As Amy Schumer embarks on the highly-anticipated Whore Tour, her latest standup show in 42 cities across the U.S., she's feeling anxious about leaving her son Gene, 3, for a long stretch of time.
"I always want to cancel everything, and I always try," Schumer told The New Yorker on the morning she left on the first leg of the tour. "The thing that weighs on me is being away."
Schumer shares Gene with her husband, chef and restauranteur Chris Fischer.
"I'm anticipating how awful it’s going to be saying goodbye to [Gene], like, the third time I leave to go on the road," she said. "When you hear them cry and reach for you, you just want to throw up."
The night before she left on tour, the 41-year-old said Gene had fallen asleep on top of her as she lay on the couch, which made parting with him even more difficult.
"There are a limited number of nights where they’ll want to do this," she said of her 60-show tour. "I'm going to miss sixty-five nights of putting him to bed. I mean, what is that worth? Am I crazy for doing this? But then it's, like, I have the opportunity to go and make all this money."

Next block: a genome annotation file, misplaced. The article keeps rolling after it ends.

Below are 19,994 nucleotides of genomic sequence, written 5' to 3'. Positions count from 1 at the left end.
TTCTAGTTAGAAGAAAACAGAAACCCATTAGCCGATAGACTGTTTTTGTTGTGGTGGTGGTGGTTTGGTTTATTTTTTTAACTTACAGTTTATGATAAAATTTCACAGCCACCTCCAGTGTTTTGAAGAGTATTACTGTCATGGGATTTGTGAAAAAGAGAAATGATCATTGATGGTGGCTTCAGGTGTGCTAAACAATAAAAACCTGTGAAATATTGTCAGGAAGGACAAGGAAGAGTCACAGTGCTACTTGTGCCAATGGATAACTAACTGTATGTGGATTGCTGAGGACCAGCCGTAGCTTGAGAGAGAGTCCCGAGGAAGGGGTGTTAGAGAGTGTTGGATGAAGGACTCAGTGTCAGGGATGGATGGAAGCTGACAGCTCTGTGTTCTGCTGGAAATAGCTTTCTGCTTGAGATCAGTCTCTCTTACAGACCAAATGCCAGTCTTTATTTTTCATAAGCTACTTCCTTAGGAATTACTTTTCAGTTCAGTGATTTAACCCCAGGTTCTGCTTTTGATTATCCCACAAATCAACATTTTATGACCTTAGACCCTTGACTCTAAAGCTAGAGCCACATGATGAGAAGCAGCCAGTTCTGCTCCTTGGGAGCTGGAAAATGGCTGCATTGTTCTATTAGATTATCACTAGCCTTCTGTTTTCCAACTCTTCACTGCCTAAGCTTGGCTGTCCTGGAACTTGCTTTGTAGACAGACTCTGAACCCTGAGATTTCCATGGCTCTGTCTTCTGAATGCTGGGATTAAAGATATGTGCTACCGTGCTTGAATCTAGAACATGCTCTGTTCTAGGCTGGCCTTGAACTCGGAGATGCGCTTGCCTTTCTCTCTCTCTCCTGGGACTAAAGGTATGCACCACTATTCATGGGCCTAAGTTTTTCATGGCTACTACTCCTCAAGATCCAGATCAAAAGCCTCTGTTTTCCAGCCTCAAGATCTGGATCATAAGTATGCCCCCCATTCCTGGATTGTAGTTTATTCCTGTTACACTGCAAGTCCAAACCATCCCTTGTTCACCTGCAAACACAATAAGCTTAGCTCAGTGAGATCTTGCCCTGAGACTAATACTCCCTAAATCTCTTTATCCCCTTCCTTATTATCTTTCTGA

As a parent, Schumer is concerned about whether or not it's healthy for Gene to be traveling at this age. "Routine is good for them," she said.
Fischer and Gene will be at home in Brooklyn for most of the tour, but plan to come out to see Schumer "a lot."
"With our life and her career and with Gene, it’s not really a conversation," Fischer told the magazine. "She tells us what's going on, and Gene and I, we're happy and willing and able, so far, to adapt."
As Schumer's tour kicked off in Minneapolis, Minn., on Friday, many of the shows have already sold out, according to the her website.
When reflecting on her unique style of comedy — which often paints her body as both the brunt and the victor of her jokes — Schumer explained, "I don't know why I don’t have any boundaries. I just don't."
"Loving yourself physically — I said all that when I was, like, twentysomething. I got a little ahead of myself. It was easy to say I was hot then, because . . . I was," she said. Now in her 40s, "I vacillate between feeling really beautiful and special and just that I look like a monster."
Still, her purpose is to empower women, using her own life experiences to elevate important conversations about self-love and appreciation.
"Everything I do — well, not everything, I'm in a mayonnaise commercial, but everything else — is to try and make specifically women feel better," she said.
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